Last week we looked at blended ethanol to analyze if it made economic or energetic sense to produce. This week’s prime target is “biogas,” an umbrella term that looks to harness the wasted energy of food production and animal husbandry. The four primary categories of biogas generation stem from:
- Animal Waste – Primarily dairy and swine manures
- Food Waste – Includes inedible parts of plant production along with food one might throw away
- Wastewater Residuals – Primary and seconday sludges of wastewater treatement
- Fats Oils and Greases – animal fats, used cooking oils, and restaurant fats for grease collection
This article will be focusing on animal-associated biogas since that represents the largest portion of recoverable energy and garners the most interest in the United States. The Wall Street Journal recently published an article highlighting the “Gold Rush” for cow manure in California. It is no secret that cows are the largest emitters of methane out of all of our favorite farm animals. This is a fact that we have known for decades. Here is an excerpt from a report released in 1986 showing how a single cow releases 5 times more methane than a human, and over 35 times more methane than a pig.
While numbers have changed due to increased efficiencies since the 80s, cows still emit an incredible amount of methane from both ends. Biogas aims to harvest as much methane as possible in order to avoid unnecessary energy waste. A cow’s digestive system performs the process of “anaerobic digestion” which can be industrially mimicked.
The easiest way to harvest energy from this process is by collecting the manure of cows as soon as possible. Then, all the manure is collected in a central location so the gasses can be collected and sent to a processing facility to be cleaned. Once the biogas reaches this point, it can be utilized like natural gas that was geologically produced. While the idea is very romantic, there are a few flaws.
California has aggressive policies to guide itself towards environmental compliance through the energy transition. One of the largest subsidy programs right now is the “Low-Carbon Fuel Standard,” which requires companies that sell transportation fuels in the state to lower their carbon intensity through the purchasing of credits. If a company exceeds its maximum carbon intensity, it must purchase credits. If a company is under their maximum carbon intensity, they generate credits that they can sell. The program establishes a market between energy manufacturers, distributors, and consumers where high-carbon groups pay low-carbon groups to offset their environmental impact. California officials have commented that they love the program because it costs the state no money, but rather makes high-carbon producers pay the incentive. This means a gasoline refiner would likely have to pay a dairy farmer that utilizes a biogas collection system.
The biogas market in California is still relatively young. The old king of carbon intensity was food waste gas associated with landfills. As garbage decomposes, lots of hydrocarbon-based mass from food waste (spoiled leftovers, inedible vegetable pieces) breaks down and releases ethane and methane. Many programs sprang up to make use of this, but just as many programs were created to limit how much methane a landfill can release. Farms have no such restriction and end up emitting much more than landfills, so capturing methane from decomposing manure to make truck fuel cuts far more emissions and scores far lower in carbon intensity. This has caused dairy farmers to become rather popular with developers looking to pitch ideas for manure harvesting systems that could bring more money into the farm’s bottom line.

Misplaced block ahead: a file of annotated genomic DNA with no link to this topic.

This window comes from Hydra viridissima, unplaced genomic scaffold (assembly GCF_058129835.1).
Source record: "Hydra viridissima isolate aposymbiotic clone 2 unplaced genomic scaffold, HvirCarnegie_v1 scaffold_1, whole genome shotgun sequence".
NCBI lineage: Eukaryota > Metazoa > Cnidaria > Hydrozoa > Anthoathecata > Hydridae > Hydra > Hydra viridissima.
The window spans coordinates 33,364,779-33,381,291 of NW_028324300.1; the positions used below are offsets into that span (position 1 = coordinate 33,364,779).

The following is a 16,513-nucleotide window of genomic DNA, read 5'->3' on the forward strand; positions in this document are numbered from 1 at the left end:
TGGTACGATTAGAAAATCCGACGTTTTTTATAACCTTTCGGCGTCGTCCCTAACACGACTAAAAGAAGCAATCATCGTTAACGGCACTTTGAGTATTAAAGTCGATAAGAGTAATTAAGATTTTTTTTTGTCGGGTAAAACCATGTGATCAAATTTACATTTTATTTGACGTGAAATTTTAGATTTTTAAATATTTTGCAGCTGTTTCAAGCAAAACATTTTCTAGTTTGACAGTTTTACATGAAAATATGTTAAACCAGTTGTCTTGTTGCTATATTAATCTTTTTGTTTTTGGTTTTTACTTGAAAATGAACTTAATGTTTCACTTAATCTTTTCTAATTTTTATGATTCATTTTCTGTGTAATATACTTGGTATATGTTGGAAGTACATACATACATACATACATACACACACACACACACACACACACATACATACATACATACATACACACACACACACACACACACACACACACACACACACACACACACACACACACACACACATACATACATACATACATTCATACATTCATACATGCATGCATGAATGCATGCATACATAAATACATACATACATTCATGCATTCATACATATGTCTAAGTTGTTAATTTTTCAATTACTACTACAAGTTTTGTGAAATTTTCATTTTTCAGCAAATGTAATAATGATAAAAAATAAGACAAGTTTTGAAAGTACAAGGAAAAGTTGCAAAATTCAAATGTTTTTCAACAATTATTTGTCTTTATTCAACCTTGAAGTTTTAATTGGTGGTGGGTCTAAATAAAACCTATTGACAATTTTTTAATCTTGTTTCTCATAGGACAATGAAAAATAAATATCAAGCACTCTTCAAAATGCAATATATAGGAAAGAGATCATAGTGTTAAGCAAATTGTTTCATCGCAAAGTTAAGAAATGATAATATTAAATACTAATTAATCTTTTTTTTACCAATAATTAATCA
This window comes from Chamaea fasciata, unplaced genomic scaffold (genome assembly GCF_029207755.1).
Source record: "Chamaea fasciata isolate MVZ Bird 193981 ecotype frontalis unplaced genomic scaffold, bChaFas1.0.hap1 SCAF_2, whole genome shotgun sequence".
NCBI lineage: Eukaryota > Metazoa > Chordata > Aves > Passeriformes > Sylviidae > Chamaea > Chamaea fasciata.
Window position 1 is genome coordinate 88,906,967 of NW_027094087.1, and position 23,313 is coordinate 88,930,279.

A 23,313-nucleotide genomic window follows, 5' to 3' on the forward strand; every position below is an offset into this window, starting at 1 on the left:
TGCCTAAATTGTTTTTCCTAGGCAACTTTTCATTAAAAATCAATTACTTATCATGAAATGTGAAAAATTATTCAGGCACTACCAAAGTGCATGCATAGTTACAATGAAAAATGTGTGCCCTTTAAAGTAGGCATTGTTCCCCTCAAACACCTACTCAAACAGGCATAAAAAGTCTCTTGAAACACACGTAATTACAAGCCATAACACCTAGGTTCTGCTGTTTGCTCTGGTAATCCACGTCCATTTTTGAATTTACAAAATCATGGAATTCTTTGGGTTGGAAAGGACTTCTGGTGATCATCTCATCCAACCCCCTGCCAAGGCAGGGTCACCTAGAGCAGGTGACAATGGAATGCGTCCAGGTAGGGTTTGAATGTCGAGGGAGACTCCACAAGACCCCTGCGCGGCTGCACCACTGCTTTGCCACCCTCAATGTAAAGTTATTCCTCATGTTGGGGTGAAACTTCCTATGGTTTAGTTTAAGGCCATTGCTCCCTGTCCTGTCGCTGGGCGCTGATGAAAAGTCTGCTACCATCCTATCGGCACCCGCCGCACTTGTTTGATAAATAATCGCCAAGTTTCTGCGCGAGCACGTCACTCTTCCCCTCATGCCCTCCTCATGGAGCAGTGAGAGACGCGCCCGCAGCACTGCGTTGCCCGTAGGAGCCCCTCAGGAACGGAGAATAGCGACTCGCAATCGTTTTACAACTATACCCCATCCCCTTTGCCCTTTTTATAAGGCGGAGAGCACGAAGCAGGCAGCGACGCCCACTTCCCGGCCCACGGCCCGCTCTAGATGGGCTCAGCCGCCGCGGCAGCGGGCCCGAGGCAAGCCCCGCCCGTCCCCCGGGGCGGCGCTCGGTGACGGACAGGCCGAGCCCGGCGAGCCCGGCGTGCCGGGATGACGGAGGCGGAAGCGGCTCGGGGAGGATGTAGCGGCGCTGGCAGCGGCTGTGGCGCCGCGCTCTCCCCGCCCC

Even Chevron has committed half a billion dollars in developing renewable gas by focusing on dairy farms. This way, the company can produce its own low-carbon gas to offset the high-carbon side of the conventional energy business requiring them to purchase fewer credits. Even Amazon is looking to generate biogas for its massive trucking fleets. So far, it seems as if the Low Carbon Fuel Standard program is definitely working to fund the energy transition… but will the subsidy program ever be unnecessary?
The short answer is no. California is not the first territory to explore the efficacy and economics of biogas production. A 2018 article from Germany highlighted the fact that biogas projects are dying because they are just too expensive. There are more than 9,000 biogas plants in Germany, but recent support cuts have changed the rate of development. Only 120 plants were added in 2017 versus 1,500 in 2011 when support was first announced. In 2021, the first 1,000 plants dropped out of the 20 year support period and many shut down. Owners of the plants said that they could not cover the necessary investments as biogas was too expensive and not cost-competitive with conventionally produced natural gas. After 20 years of experimentation and government funding, German biogas was not able to find its own feet. So… what does this mean for the future?
Methane emissions associated with food waste and animal development represent an insane amount of wasted energy. If someone is able to develop a solution that both harvests this gas and makes money, they will certainly become very wealthy. Unfortunately, current biogas operations only exist because of fuel standard programs. A dairy farmer is only receiving payments from Chevron because a government program is forcing them to provide the incentive, not because it is energy efficient. In fact, the entire process sacrifices energy in order to lower emissions. That does not mean there is no opportunity across the rest of the nation. Should Colorado, Wisconsin, or any other state push a similar credit program, there is much money to be made for those who can take advantage of the programs.
Click below to subscribe to the RARE
PETRO Podcast Network or visit